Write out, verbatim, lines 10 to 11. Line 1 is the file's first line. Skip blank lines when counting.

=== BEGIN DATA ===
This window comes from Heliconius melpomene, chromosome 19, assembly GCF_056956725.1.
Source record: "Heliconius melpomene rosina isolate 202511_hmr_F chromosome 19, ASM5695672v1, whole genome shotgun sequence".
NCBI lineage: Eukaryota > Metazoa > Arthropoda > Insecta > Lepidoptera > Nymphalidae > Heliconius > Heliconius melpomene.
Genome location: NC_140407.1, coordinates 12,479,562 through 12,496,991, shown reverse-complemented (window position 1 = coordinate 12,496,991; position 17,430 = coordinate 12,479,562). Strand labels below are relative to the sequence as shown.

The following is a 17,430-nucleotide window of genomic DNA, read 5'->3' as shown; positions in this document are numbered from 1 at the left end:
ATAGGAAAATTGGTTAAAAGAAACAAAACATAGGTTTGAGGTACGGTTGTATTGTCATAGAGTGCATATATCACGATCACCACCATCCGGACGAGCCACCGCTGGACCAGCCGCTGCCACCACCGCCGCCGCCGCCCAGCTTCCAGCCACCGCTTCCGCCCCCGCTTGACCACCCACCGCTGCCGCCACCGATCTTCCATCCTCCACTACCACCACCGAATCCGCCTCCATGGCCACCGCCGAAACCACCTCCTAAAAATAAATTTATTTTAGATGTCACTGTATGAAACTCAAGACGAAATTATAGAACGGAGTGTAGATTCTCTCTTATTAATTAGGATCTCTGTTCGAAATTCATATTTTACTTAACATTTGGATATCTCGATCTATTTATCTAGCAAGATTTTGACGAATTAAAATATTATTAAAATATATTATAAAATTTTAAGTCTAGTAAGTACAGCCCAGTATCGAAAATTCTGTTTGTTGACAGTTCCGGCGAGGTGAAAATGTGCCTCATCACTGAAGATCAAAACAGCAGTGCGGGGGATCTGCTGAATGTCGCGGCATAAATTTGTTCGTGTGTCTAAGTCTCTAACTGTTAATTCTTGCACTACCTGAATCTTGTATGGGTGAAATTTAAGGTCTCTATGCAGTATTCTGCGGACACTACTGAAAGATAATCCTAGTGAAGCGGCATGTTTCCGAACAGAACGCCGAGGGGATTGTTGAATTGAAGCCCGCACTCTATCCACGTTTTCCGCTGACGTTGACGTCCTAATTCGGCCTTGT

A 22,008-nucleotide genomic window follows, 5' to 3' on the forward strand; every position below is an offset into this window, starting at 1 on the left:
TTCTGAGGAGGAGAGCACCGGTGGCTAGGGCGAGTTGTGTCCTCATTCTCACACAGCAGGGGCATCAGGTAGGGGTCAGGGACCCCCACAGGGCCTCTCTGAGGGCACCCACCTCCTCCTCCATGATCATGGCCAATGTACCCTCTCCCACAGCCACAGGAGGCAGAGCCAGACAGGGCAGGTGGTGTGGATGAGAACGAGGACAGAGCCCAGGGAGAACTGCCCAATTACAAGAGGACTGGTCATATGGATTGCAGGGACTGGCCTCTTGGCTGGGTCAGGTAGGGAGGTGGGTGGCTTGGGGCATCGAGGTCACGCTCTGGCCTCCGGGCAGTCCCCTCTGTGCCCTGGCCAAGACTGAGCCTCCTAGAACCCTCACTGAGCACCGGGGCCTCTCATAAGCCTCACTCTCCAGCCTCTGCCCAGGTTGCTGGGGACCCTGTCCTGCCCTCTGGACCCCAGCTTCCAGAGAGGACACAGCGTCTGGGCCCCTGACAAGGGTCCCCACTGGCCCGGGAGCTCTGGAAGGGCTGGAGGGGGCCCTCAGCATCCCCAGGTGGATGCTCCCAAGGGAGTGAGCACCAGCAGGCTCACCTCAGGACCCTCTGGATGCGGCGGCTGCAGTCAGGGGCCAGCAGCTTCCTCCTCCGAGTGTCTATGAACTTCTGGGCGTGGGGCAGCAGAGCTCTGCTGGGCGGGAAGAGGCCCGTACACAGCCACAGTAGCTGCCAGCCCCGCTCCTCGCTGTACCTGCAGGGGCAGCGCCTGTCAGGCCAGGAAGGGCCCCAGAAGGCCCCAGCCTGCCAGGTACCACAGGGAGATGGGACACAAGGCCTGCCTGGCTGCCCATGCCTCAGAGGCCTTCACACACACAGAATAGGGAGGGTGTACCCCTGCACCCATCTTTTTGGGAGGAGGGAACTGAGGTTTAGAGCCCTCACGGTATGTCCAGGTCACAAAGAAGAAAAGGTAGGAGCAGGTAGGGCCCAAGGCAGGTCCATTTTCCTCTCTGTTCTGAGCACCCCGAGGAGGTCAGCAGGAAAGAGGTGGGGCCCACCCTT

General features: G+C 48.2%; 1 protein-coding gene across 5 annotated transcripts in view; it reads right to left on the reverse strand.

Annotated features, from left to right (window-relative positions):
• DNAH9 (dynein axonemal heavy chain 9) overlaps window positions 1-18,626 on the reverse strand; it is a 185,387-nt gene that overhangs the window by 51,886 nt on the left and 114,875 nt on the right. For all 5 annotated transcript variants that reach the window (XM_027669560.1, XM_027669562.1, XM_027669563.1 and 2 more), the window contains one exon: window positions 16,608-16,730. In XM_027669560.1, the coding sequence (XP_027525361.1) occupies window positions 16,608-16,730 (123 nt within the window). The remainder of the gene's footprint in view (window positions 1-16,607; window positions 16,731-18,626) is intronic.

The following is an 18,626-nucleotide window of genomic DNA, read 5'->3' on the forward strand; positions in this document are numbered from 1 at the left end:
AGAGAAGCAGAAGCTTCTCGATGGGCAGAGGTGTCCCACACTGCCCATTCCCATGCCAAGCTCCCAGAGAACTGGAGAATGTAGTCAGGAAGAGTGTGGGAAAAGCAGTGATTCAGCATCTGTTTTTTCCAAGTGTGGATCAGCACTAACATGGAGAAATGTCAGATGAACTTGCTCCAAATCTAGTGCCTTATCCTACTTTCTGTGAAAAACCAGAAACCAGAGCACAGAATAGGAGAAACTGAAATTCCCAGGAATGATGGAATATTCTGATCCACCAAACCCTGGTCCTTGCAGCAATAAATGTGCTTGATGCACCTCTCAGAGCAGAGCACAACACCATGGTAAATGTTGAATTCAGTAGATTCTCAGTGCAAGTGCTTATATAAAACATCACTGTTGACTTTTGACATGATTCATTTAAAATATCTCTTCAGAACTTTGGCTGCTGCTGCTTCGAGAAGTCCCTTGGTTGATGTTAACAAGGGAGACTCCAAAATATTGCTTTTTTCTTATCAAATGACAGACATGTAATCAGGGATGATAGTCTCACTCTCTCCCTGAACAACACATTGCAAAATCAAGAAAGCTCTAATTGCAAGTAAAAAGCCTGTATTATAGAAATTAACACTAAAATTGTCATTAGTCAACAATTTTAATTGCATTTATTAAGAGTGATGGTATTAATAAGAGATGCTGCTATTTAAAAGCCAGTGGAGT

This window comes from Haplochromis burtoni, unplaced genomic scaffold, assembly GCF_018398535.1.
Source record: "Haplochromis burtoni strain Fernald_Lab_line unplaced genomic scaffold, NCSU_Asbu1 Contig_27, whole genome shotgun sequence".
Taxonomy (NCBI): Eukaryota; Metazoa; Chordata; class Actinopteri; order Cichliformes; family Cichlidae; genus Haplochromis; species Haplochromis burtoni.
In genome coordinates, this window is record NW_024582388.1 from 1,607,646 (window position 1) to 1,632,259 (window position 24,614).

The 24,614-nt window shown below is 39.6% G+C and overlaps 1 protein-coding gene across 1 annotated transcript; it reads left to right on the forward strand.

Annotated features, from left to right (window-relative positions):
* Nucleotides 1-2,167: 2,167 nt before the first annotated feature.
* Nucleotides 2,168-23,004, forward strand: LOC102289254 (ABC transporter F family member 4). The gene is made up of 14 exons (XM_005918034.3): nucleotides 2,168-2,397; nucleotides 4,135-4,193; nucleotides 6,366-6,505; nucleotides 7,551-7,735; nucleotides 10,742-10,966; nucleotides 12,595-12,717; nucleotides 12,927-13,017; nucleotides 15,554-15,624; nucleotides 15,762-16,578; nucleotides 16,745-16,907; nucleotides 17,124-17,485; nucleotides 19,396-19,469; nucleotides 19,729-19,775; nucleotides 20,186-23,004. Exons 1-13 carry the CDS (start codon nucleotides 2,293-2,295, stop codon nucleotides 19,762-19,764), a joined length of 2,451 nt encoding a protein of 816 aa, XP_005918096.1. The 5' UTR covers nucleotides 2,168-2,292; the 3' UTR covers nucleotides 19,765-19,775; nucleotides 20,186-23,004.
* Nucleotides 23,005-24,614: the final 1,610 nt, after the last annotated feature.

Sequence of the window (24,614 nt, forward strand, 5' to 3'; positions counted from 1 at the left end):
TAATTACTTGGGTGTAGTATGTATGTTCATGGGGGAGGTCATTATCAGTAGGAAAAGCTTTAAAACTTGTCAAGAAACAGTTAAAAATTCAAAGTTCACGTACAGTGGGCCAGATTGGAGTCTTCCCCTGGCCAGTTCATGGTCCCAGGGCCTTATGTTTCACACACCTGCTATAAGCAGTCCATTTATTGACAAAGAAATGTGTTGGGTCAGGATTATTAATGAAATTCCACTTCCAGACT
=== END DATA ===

Annotated features, from left to right (window-relative positions):
• DNAH9 (dynein axonemal heavy chain 9) overlaps window positions 1-18,626 on the reverse strand; it is a 185,387-nt gene that overhangs the window by 51,886 nt on the left and 114,875 nt on the right. For all 5 annotated transcript variants that reach the window (XM_027669560.1, XM_027669562.1, XM_027669563.1 and 2 more), the window contains one exon: window positions 16,608-16,730. In XM_027669560.1, the coding sequence (XP_027525361.1) occupies window positions 16,608-16,730 (123 nt within the window). The remainder of the gene's footprint in view (window positions 1-16,607; window positions 16,731-18,626) is intronic.